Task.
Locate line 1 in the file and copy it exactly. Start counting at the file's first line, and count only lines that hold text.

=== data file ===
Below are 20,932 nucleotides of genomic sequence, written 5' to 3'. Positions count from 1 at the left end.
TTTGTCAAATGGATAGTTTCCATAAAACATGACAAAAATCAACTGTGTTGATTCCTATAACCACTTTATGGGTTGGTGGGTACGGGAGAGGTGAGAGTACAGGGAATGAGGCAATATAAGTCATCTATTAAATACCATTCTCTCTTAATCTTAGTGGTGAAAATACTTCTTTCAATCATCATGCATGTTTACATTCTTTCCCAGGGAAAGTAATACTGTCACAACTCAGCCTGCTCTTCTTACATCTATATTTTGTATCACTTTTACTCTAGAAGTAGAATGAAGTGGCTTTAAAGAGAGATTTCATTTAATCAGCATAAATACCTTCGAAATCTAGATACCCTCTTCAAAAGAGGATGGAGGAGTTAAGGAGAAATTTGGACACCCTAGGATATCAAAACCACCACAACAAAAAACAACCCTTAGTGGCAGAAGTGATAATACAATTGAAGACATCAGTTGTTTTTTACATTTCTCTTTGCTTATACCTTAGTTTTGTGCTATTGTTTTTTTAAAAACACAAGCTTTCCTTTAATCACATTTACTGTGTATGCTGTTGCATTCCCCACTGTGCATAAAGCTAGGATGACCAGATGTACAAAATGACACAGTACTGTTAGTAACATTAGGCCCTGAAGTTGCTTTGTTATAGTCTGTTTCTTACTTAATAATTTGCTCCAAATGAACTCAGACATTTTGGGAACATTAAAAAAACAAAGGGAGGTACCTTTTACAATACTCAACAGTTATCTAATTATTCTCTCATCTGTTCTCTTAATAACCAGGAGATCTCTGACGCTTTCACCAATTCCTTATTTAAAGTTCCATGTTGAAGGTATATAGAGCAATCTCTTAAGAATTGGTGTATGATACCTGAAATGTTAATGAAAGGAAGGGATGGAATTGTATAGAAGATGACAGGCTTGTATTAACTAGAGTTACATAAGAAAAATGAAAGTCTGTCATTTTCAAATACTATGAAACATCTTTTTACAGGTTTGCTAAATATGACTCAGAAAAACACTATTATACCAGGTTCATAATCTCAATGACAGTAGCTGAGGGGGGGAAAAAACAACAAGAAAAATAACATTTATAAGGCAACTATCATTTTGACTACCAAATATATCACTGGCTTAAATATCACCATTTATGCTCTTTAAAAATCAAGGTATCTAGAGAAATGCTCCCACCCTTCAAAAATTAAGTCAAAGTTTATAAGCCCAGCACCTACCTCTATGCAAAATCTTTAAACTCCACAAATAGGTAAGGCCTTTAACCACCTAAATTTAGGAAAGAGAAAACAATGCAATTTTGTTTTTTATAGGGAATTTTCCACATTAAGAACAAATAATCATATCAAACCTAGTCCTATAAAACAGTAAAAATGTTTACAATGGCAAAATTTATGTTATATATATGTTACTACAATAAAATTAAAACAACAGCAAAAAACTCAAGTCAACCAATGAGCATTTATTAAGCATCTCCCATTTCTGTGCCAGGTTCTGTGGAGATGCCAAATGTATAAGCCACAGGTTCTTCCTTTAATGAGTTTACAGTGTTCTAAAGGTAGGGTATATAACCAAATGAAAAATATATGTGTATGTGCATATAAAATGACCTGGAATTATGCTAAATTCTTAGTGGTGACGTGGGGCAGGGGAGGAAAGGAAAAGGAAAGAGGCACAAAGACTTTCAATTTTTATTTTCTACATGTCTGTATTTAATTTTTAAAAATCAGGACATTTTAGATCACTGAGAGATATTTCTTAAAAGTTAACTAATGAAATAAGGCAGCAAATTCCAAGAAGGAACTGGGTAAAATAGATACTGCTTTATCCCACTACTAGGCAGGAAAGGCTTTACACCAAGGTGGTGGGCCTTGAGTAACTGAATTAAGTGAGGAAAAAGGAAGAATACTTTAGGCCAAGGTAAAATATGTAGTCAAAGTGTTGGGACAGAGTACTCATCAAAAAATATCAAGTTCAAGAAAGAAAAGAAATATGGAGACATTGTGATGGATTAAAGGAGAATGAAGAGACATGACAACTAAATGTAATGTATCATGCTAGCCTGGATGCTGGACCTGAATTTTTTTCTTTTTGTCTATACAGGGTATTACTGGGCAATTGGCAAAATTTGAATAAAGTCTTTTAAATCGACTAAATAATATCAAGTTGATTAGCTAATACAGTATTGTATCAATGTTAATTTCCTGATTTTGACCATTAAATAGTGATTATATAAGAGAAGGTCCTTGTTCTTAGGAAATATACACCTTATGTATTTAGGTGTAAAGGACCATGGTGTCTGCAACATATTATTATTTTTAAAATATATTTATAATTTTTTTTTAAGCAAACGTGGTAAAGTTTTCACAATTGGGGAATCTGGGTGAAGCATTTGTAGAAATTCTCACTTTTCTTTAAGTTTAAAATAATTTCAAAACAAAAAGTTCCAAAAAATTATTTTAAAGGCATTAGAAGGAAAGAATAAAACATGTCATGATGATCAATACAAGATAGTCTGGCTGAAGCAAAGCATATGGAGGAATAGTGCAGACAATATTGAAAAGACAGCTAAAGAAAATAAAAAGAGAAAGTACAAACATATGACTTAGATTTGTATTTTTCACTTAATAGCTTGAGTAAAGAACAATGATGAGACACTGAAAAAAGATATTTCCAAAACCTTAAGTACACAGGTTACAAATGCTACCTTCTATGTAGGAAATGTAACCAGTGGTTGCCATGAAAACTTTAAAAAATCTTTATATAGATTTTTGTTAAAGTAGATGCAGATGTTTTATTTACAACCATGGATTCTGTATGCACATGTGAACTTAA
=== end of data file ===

Below are 20,932 nucleotides of genomic sequence, written 5' to 3'. Positions count from 1 at the left end.